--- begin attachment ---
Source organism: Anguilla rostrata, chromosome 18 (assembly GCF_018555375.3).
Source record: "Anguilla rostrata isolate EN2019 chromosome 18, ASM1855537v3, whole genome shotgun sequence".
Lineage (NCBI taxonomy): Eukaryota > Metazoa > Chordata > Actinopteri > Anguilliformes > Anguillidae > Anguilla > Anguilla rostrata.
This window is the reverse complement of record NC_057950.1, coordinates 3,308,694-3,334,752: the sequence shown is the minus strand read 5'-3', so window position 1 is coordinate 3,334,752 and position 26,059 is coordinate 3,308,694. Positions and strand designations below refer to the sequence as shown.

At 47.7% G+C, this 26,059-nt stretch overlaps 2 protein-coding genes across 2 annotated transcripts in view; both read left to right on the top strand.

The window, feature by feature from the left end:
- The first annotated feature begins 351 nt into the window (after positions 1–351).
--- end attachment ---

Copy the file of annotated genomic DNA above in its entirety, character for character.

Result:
Source organism: Anguilla rostrata, chromosome 18 (assembly GCF_018555375.3).
Source record: "Anguilla rostrata isolate EN2019 chromosome 18, ASM1855537v3, whole genome shotgun sequence".
Lineage (NCBI taxonomy): Eukaryota > Metazoa > Chordata > Actinopteri > Anguilliformes > Anguillidae > Anguilla > Anguilla rostrata.
This window is the reverse complement of record NC_057950.1, coordinates 3,308,694-3,334,752: the sequence shown is the minus strand read 5'-3', so window position 1 is coordinate 3,334,752 and position 26,059 is coordinate 3,308,694. Positions and strand designations below refer to the sequence as shown.

At 47.7% G+C, this 26,059-nt stretch overlaps 2 protein-coding genes across 2 annotated transcripts in view; both read left to right on the top strand.

The window, feature by feature from the left end:
- The first annotated feature begins 351 nt into the window (after positions 1–351).